Sunday, January 4, 2015

Risks and Avoidable Mistakes for 2015


For most dollar oriented investors 2014 was an "okay" year with a third year in a row of double digit gains for the S&P 500, but not for the bulk of institutional accounts. Consciously or not, many investors and managers were aware of the length of the present bull market having entered its 61st month. This has created twin dilemmas for the prudent management of responsible money.

First dilemma - Large Cap over-ownership

As regular readers of these posts recognize and true to my analytical history, I tend to view investments through the lens of mutual funds. When simplifying the fund performance data for 2014 by size of market capitalizations the following is revealed:

Large Cap funds
Multi-cap funds
(Unrestricted/ or “go anywhere” funds
Mid Cap funds
Small Cap funds

In a dynamic economy the rank order of operating earnings power generation would be in the opposite order, being led by Small Caps or possibly the successful "Go Anywhere" funds. Focusing on operational earnings, excluding foreign exchange benefits, I believe that the Large Caps were producing approximately 3 times the long-term growth of the Small Caps. The better market performance of the Large Caps, I believe, was a function of market structure changes. Some institutional investors being concerned with the duration  of this bull market moved heavily into Large Cap stocks directly or more importantly through the use of ETFs invested in the S&P 500 and other indices. Because of perceived greater liquidity in Large Caps they were hiding out in what we used to call warehouses. With governments all over the world looking to Large Caps being "social progress" engines, I have some doubts as to the growth prospects for Large Cap companies.

Second dilemma - Historical constraints

As is often the case, apparent boundaries come with both hard data and locked-in thought processes. The data is the easy part. While as noted we are in the sixty-first month of the recovery, of the nine last market recoveries, four have been over 100 days in length with the longest being 181 days. Thus for a manager a possible career risk is exiting too soon which puts a premium on investing in liquid positions. Because so many others have made similar judgments as to the better liquidity in Large Caps, if there is a sudden drop in the market, I believe the excessive amount invested in Large Caps will find their exit liquidity either expensive or non-existent for those that are late.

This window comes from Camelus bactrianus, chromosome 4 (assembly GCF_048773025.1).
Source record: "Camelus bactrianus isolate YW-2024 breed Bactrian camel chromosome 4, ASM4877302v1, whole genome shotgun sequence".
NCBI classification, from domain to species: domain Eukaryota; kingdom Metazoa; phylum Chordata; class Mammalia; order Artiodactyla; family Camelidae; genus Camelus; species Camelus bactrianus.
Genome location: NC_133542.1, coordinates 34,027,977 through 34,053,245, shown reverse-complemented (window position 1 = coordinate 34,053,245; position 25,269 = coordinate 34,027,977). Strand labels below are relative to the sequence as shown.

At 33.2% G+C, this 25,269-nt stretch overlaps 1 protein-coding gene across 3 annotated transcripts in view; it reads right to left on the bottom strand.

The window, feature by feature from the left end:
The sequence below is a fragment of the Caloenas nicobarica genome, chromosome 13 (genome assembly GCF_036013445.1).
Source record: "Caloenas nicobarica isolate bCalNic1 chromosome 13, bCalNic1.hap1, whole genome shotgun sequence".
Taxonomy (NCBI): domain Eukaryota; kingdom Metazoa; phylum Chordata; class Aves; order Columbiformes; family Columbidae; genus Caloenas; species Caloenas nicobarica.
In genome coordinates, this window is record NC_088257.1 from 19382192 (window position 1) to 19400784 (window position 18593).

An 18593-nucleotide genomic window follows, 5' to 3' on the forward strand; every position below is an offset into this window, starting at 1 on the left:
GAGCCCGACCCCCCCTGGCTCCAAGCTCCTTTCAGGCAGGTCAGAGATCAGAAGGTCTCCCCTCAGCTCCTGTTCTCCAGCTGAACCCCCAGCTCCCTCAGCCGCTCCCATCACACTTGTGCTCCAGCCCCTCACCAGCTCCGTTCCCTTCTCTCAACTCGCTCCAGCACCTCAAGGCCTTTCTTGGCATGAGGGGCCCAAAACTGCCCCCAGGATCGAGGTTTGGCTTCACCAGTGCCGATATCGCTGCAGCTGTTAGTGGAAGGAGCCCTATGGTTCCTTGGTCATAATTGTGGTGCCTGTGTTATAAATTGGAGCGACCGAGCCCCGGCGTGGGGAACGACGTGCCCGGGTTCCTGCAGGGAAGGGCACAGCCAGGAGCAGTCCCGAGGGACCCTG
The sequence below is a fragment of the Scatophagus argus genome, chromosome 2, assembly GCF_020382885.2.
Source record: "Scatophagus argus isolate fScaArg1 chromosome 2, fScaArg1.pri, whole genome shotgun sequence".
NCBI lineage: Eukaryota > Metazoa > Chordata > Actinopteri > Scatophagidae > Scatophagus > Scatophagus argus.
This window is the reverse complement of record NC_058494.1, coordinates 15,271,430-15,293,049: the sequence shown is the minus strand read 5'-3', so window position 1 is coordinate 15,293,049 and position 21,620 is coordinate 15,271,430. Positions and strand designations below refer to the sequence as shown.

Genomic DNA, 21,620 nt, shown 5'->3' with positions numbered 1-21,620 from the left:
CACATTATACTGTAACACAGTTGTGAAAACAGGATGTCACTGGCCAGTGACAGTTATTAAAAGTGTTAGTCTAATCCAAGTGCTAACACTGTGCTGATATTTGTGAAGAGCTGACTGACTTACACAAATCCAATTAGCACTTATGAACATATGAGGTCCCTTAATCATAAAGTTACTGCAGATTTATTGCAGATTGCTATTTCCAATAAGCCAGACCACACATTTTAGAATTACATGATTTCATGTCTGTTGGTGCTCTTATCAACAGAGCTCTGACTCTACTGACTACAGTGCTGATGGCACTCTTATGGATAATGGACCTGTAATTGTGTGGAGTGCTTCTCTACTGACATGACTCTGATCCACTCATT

The biggest risk for investors and their managers are the biases that many of us labor with in making so-called rational decisions. The following are a list of these biases as listed by Essential Analytics:

List of biases

Outcome, herding, conviction (the curse of knowledge), recency, framing, band wagon effect, information, anchoring, optimism.

I suggest that many of these biases find their way into reports; supporting in effect, the reasons we all have made decisions that haven't worked out. The key for all of us is to understand our biases. Some biases we will be able to overcome. Others we will have to accept as immutable.

This suggests that when putting together a portfolio of funds or managers, it would be wise to try to diversify the various biases of the hired portfolio managers as well as our own as the owners or fiduciaries of the capital being deployed.

Overcoming biases

I have a definite advantage in this task by personality. By nature I am both curious of what I don't know and often a contrarian. As a contrarian again using the mutual fund microscope, the following may be useful thoughts:

Looking to extremes one might wish to set up a pair trade of being long some of the components in the S&P Latin American energy index which declined -39% vs. the average Indian fund which was up 41% in 2014. In a similar fashion one might start to research funds in the following groups that declined in 2014:

Energy Commodity funds
General Commodity funds
Global Natural Resources funds
Domestic Natural Resources funds
Dedicated Short-bias funds

I take some comfort in the contrarian thoughts contained in the headline to John Authers insightful Financial Times column: "The case for gently shifting money away from US." I believe a well-reasoned portfolio should be looking for opportunities on a global basis both in terms of what companies do and where various securities are traded.

Final thought

Many year-end predictions are essentially extrapolations of existing market trends and this could be what will happen. However, I am searching for the beginnings of new trends that will produce +20% or -20% in a twelve month period. I would appreciate hearing your thoughts as to when and which direction (or both) you expect price movement. I firmly believe we will once again experience this kind of action.
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A. Michael Lipper, C.F.A.,
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